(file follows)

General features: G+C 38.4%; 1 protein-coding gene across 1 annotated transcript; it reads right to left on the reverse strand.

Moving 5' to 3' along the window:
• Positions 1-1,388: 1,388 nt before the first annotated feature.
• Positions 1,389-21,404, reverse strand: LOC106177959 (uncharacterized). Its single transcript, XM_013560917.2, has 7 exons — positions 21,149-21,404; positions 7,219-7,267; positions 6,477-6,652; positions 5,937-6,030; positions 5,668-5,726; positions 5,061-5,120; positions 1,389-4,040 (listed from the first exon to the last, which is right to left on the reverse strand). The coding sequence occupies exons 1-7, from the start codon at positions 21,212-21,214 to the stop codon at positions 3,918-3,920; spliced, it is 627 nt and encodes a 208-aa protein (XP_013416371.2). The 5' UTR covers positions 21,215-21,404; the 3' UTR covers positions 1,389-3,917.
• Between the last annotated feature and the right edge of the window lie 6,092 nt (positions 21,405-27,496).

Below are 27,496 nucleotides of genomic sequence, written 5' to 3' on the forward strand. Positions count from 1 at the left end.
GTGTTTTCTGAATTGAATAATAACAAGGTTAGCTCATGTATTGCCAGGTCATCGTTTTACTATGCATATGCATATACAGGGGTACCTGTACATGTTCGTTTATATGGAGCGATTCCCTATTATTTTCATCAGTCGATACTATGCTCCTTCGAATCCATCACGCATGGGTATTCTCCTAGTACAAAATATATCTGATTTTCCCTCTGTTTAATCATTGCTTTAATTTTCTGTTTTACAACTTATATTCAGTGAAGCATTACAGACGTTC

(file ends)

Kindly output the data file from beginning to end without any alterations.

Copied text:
General features: G+C 38.4%; 1 protein-coding gene across 1 annotated transcript; it reads right to left on the reverse strand.

Moving 5' to 3' along the window:
• Positions 1-1,388: 1,388 nt before the first annotated feature.
• Positions 1,389-21,404, reverse strand: LOC106177959 (uncharacterized). Its single transcript, XM_013560917.2, has 7 exons — positions 21,149-21,404; positions 7,219-7,267; positions 6,477-6,652; positions 5,937-6,030; positions 5,668-5,726; positions 5,061-5,120; positions 1,389-4,040 (listed from the first exon to the last, which is right to left on the reverse strand). The coding sequence occupies exons 1-7, from the start codon at positions 21,212-21,214 to the stop codon at positions 3,918-3,920; spliced, it is 627 nt and encodes a 208-aa protein (XP_013416371.2). The 5' UTR covers positions 21,215-21,404; the 3' UTR covers positions 1,389-3,917.
• Between the last annotated feature and the right edge of the window lie 6,092 nt (positions 21,405-27,496).

Below are 27,496 nucleotides of genomic sequence, written 5' to 3' on the forward strand. Positions count from 1 at the left end.
GTGTTTTCTGAATTGAATAATAACAAGGTTAGCTCATGTATTGCCAGGTCATCGTTTTACTATGCATATGCATATACAGGGGTACCTGTACATGTTCGTTTATATGGAGCGATTCCCTATTATTTTCATCAGTCGATACTATGCTCCTTCGAATCCATCACGCATGGGTATTCTCCTAGTACAAAATATATCTGATTTTCCCTCTGTTTAATCATTGCTTTAATTTTCTGTTTTACAACTTATATTCAGTGAAGCATTACAGACGTTC